Limbo is a PC Emulator (x86) based on QEMU for Android devices. It lets you run a Desktop OS like Debian or DSL Linux on your Android device with Network and X Windows. Limbo works with Live CD ISOs and pre-installed hard disk images created with QEMU, VMWare, Bochs, or Virtual PC emulators.
LocDemo demonstrates the functionality of libwlocate. After startup, it evaluates the current geographic position of the user and displays it within a map. This solution offers geographic localization that works without the use of GPS and without submitting tracking or position data to commercial providers of such services.
The MirBSD Korn Shell (mksh) is an actively developed successor of pdksh (the Public Domain Korn Shell), aimed at producing a shell good for interactive use, but with the primary focus on scripting. It is intended to be portable to most *nix-like operating systems as long as they're not too obscure. mksh incorporates improvements from OpenBSD and Debian, as well as bugfixes and enhancements developed for the MirOS, FreeWRT, and MidnightBSD projects and Android. The emacs command line editing mode is UTF-8 capable, and Byte Order Marks are ignored in scripts. The shell supports large files, as well as all pdksh and some csh, AT&T ksh, zsh, and GNU bash features, is compatible with the Bourne shell and POSIX (within limits), has no limit on array sizes, and incorporates some other useful builtins and features. While being already fast and small (without losing functionality), flags to make it even smaller can be given at compile time. An interactive shell reads "~/.mkshrc" on startup.
MundoCore is a lightweight and easy-to-use communication middleware to integrate heterogeneous software systems, consisting of services written in different programming languages and running on different operating systems. It also offers specific support for mobile and ubiquitous computing environments.
NanoHttpd is a lightweight HTTP server designed for embedding in other applications. It's only one Java file, in two "flavors", one strictly Java 1.1 compatible, and one at "current" standards. It supports GET, POST, PUT, HEAD and DELETE requests, and supports file uploading with very small memory overhead. Temp file usage and the threading model are easily customized.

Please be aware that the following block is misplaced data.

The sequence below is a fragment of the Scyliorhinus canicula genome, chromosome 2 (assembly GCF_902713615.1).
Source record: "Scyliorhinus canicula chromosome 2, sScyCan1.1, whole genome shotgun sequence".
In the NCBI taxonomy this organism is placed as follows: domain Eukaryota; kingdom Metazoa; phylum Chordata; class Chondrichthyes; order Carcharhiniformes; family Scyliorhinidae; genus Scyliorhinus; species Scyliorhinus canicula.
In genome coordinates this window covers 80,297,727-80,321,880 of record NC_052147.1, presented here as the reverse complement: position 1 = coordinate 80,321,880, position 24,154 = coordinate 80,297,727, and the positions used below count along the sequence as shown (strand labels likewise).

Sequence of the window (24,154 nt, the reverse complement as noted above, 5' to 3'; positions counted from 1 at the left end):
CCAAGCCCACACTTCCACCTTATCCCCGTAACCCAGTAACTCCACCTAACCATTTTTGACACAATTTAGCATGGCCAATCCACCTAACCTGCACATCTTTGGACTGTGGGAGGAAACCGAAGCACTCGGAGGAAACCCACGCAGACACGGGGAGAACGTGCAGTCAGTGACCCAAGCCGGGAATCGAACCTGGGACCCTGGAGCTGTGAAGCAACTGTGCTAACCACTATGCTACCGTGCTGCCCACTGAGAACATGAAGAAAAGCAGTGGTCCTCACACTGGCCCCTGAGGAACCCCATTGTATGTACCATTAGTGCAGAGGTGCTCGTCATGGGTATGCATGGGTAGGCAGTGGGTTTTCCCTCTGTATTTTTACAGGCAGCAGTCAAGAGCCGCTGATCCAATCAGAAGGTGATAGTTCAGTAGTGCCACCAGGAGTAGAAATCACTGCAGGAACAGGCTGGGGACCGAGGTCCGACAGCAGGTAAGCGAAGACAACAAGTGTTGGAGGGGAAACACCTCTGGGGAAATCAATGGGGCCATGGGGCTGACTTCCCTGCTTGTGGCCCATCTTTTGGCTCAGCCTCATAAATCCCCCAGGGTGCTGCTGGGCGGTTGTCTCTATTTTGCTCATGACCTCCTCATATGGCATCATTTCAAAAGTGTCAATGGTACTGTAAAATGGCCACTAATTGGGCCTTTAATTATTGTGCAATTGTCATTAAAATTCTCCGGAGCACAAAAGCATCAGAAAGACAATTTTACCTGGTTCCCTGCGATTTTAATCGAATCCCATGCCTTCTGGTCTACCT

The Open-Transactions project is a collaborative effort to develop a robust, commercial-grade, fully-featured, free-software toolkit implementing a full-strength financial cryptography library, API, CLI, and prototype server. Open-Transactions democratizes financial and monetary actions. You can use it for issuing currencies/stock, paying dividends, creating asset accounts, sending/receiving digital cash, writing/depositing cheques, cashier's cheques, creating basket currencies, trading on markets, scripting custom agreements, recurring payments, escrow, etc. Strong crypto is used. Balances are unchangeable (even by a malicious server). Receipts are destructible and redundant. The transactions are unforgeable. The cash is untraceable. The cheques are non-repudiable.
OpenMobster is a mobile cloud platform to integrate mobile apps with Cloud services. These services can be anything ranging from your Corporate backend (CRM, ERP, etc.), to consumer Cloud services (Gmail, Facebook, etc). It features Seamless Data Synchronization: synchronizes and manages the life cycle of locally stored data. This data is then automatically/bidirectionally synchronized with the cloud. Push Notifications: app state changes are proactively pushed to an App from the Cloud server. The Push mechanism uses a pure network/socket based approach instead of clunky methodologies like sending SMS alerts or email alerts. The Push notifications happen inside the app's execution environment. In case of iOS, Push is based on the Apple Push Notification Service. Supported platforms: Android and iPhone/iOS.